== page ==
New Rules: an interview with NAFI’s Chairman Robert Meder

August 3, 2018 / Comments (0)

AFSBI Pro Interview

/ By Gabriel Accascina

We caught up with NAFI at Airventure.  Chairman Robert Meder through a super-busy day found time to discuss the implications  of the new FAA ‘simulator’ rules for CFIs and more.

AFSBI: So a few questions: New [FAA] regulations, pilots do not need an instructor to log [some] currency time. Basically the FAA has put the simulator at the same level of an airplane. That’s what it is. How do you see this from the CFI’s viewpoint of being qualified and now losing this particular market niche?

NAFI’s Chairman Robert V. Meder: I think, well, while CFIs will always go on marketing themselves, and more importantly from a safety perspective, we’ll find a way  by saying: okay, yes you can practice on your own and that’s a value added, but come see me because there are things I can think of that you will likely not figure out. On a sim I can likely be meaner than you will ever be on yourself!

AFSBI: In short: We’ll do things that you would not normally do, get into situations that would represent unusual attitudes or emergency situations.

NAFI: Exactly.

AFSBI: So basically while people could still go and practice on a BATD or AATD you would think that, at the end of the day, CFIs would have a stronger role.

NAFI: Very much so. Just like the real airplane: go on practice all you want but I will show you things in your airplane you never thought you could do.

AFSBI: Can we just extend this for a second to the fact that there is really no regulation regarding being trained on specific avionics now the underlying computer is getting a lot more complex. I mean much more complex than when the two of us learned to fly, when we had six things in front of us and that’s all it was and then needed to practice approaches. Today you have the G1000-style computer-based complex avionics. What do you think that there is scope for something that actually sets a parameter for learning how to use them?

NAFI: I think so.

AFSBI: The reason why I am asking is that it would be an additional niche.

NAFI: I think so, I think that would be a big one. I think there would be again going back to what I said before the value for any flight instructor above and beyond a generic part 141 or 61 flight training in the US, the niche here would be I will show you how to get the most out of the equipment you have. I keep running into the pilots saying oh, these marvelous G1000, GNS430, whatever it is, but still, many have no idea how to really use it fully. People come in and say: Do you think I can put in an arrival? Oh, I didn’t know I could do that. Yes.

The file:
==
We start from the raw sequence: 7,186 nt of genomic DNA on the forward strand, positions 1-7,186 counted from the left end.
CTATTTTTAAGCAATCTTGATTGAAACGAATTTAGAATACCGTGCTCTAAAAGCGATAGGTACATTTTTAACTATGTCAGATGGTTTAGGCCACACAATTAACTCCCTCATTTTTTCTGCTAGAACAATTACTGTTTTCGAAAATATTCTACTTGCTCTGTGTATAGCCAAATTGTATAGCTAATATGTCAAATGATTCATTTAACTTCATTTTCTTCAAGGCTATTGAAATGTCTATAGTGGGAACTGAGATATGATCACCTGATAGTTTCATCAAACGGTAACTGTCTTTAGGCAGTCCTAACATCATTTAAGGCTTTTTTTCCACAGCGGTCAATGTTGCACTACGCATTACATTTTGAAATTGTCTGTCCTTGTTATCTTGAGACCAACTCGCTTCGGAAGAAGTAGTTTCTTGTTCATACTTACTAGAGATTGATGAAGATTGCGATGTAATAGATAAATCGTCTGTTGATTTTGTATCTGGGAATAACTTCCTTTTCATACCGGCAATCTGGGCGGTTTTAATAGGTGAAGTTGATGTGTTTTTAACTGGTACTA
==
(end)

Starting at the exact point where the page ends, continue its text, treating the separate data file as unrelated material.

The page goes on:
AFSBI: Makes sense. I am glad you think that, because in my opinion simulation is a great asset that allows those 10, 15 hours it takes to actually learn complex avionics without burning avgas.

NAFI: Yes. And also without putting yourself at risk. I would probably, if it were me, with somebody new to the 430, I would probably have taken them off out of a small airport outside of Chicago and practice. As an example, once we filed direct and then had a controller come back and say — this actually happened one day because we took off in the middle of the Southwest push into Midway — we got the most complicated clearance I’ve ever heard where the controller actually said over the radio: ‘you wouldn’t believe what the computer just spit back at me!’ And to read off everything, like 15 intersections to get out of there? And we copied him down. We’re putting it in and he finally says: ‘This is taking longer than either one of us wants to do this: radar vectors!’ I gotcha! But it was just very complicated. And so that single pilot entering this in the 430 it  would have been a nightmare without much practice. There were two of us. I couldn’t believe it was doable, but that’s when you have to be sharp on avionics and a simulator helps recreating those scenarios.

AFSBI: So let me fire one last question. Very quickly. We are striving to get people to move from their home simulator and go fly on a real airplane. Especially home simulators they are quite addictive, many get fascinated with the simulation, cheaper than flying and challenging. They never get to the airplane. Any suggestions for that group of people? It would be an additional stream of actual pilots.

NAFI: I think the balance is in play and practice in any simulator, practice manoeuvres, instruments and then push them toward the  real airplane. That would be the value added. And again this is the model. I’m stealing this from the Redbird model basically practiced proficiency in the aircraft are in the simulator. Take them out on the aircraft. Prove you can do it through what you just show me in simulator.

AFSBI: Alright. Thank you so much for your time.

Comment(Comments are visible only to logged-in Members)

Leave a Reply